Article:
|1/2 Cup Warm Water|
|5 Tsp Active Yeast|
|1/4 Tsp White Sugar|
|1 Cup Warm Milk|
|1/3 Cup White Sugar|
|1 1/2 Tsp Salt|
|1 Tsp Vanilla Extract|
|1/3 Cup Canola Oil|
|5 Cups All Purpose Flour|
Cooking is a subject you can never know enough about. There is always something new to discover.
Growing up in Ottawa, Canada, I spent many hours skating on the world’s longest skating rink. They used to have these little huts on the ice that sold coffee, hot apple cider and… beaver tails. At the time it was a yummy pastry that you could get with different toppings like jam, sugar and cinnamon or garlic and cheese. Apparently it’s now a big business.
When I started writing my cookbook and launching this food blog, I went on a mission to find a recipe for authentic beaver tails. This recipe is inspired by several others floating around the internet.
In a large bowl, mix the yeast, warm water and 1/4 Tsp of sugar. Allow to stand a couple of minutes to allow yeast to swell and dissolve. Depending on various factors (temperature, humidity, etc.) this could take as long as 10 minutes.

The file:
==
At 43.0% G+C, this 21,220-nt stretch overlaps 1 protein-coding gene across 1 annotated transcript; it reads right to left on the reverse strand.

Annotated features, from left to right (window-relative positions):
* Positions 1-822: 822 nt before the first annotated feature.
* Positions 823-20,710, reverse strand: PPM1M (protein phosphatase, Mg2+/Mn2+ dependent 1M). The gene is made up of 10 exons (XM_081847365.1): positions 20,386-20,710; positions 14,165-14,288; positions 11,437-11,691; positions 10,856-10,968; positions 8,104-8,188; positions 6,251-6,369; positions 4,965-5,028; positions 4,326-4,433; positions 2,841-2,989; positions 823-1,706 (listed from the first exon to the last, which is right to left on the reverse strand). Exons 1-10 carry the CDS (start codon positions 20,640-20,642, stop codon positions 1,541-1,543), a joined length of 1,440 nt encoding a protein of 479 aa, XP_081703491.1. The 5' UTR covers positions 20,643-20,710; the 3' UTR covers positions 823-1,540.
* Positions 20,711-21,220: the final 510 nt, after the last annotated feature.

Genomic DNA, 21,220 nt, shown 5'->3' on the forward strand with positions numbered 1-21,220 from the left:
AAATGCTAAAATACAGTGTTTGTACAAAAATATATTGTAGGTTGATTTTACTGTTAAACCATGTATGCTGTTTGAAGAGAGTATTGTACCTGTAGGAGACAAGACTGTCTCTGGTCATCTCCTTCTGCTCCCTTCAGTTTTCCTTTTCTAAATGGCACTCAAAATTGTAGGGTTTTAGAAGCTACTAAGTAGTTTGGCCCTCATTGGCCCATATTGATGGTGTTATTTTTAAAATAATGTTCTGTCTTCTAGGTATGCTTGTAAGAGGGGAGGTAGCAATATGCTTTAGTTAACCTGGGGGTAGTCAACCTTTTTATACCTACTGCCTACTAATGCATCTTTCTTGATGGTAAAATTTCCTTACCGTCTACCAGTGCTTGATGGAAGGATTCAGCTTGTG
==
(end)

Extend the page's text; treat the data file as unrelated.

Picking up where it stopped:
Add the 1/3 Cup of sugar, milk, vanilla, eggs, oil, salt, and most of the flour to the yeast mixture. Knead for 5 to 8 minutes using a dough hook, adding flour as needed to form a firm smooth, elastic dough.
Place dough in a lightly greased bowl. Place warm towel on top of bowl and "seal". If you are not going to use the dough right away, you can refrigerate the dough at this point. Let rise for about 30 to 40 minutes.
Gently deflate dough. (If dough is coming out of the fridge, allow to warm up for about 40 minutes before proceeding).
Pinch off a golf ball sized piece of dough. Roll out onto a floored surface into an oval and let rest, covered with a tea towel, while you are preparing the remaining dough.
Heat about 4 inches of corn oil in fryer (or whatever you usually use for frying). Temperature of the oil should be about 385 degrees.
Stretch the ovals into a tail shape, like a beavers tail, thinning them out and enlarging them as you do. Add the dough pieces to the hot oil one at a time.
Turn the beaver tail once to fry until both sides are deep brown. Lift the beaver tails out with tongs and drain on paper towels.
Fill a large bowl with a few cups of white sugar and cinnamon. Toss the beaver tails in the sugar mixture, coating both sides and then shake off the excess.
These are dangerously good. Make sure there are other people around to help you eat them so you don't wind up eating them by yourself
Oh. My. Gosh! I love these and ate nearly a whole plate in a weekend.